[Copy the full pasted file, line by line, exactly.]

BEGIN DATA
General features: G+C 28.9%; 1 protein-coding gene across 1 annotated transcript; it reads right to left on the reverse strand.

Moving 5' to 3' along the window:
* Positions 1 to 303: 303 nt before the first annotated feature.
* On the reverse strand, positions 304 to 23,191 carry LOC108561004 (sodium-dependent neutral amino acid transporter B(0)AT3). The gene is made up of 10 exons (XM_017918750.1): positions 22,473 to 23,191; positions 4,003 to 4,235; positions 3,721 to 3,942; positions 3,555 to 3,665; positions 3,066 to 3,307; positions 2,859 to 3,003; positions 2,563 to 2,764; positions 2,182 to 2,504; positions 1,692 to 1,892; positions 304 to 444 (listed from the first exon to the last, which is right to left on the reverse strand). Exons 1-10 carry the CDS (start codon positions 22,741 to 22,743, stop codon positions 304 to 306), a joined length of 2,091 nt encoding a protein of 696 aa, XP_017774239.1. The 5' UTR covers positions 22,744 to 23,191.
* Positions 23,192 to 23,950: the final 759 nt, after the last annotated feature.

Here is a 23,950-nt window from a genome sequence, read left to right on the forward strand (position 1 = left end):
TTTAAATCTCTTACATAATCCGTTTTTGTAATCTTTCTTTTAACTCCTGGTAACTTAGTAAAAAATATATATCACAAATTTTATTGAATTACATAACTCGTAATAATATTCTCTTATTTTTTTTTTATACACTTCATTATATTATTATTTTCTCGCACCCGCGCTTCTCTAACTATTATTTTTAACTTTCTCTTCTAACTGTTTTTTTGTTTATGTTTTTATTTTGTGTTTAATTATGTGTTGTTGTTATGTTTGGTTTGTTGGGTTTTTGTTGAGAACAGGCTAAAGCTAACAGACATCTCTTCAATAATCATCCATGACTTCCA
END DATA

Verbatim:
General features: G+C 28.9%; 1 protein-coding gene across 1 annotated transcript; it reads right to left on the reverse strand.

Moving 5' to 3' along the window:
* Positions 1 to 303: 303 nt before the first annotated feature.
* On the reverse strand, positions 304 to 23,191 carry LOC108561004 (sodium-dependent neutral amino acid transporter B(0)AT3). The gene is made up of 10 exons (XM_017918750.1): positions 22,473 to 23,191; positions 4,003 to 4,235; positions 3,721 to 3,942; positions 3,555 to 3,665; positions 3,066 to 3,307; positions 2,859 to 3,003; positions 2,563 to 2,764; positions 2,182 to 2,504; positions 1,692 to 1,892; positions 304 to 444 (listed from the first exon to the last, which is right to left on the reverse strand). Exons 1-10 carry the CDS (start codon positions 22,741 to 22,743, stop codon positions 304 to 306), a joined length of 2,091 nt encoding a protein of 696 aa, XP_017774239.1. The 5' UTR covers positions 22,744 to 23,191.
* Positions 23,192 to 23,950: the final 759 nt, after the last annotated feature.

Here is a 23,950-nt window from a genome sequence, read left to right on the forward strand (position 1 = left end):
TTTAAATCTCTTACATAATCCGTTTTTGTAATCTTTCTTTTAACTCCTGGTAACTTAGTAAAAAATATATATCACAAATTTTATTGAATTACATAACTCGTAATAATATTCTCTTATTTTTTTTTTATACACTTCATTATATTATTATTTTCTCGCACCCGCGCTTCTCTAACTATTATTTTTAACTTTCTCTTCTAACTGTTTTTTTGTTTATGTTTTTATTTTGTGTTTAATTATGTGTTGTTGTTATGTTTGGTTTGTTGGGTTTTTGTTGAGAACAGGCTAAAGCTAACAGACATCTCTTCAATAATCATCCATGACTTCCA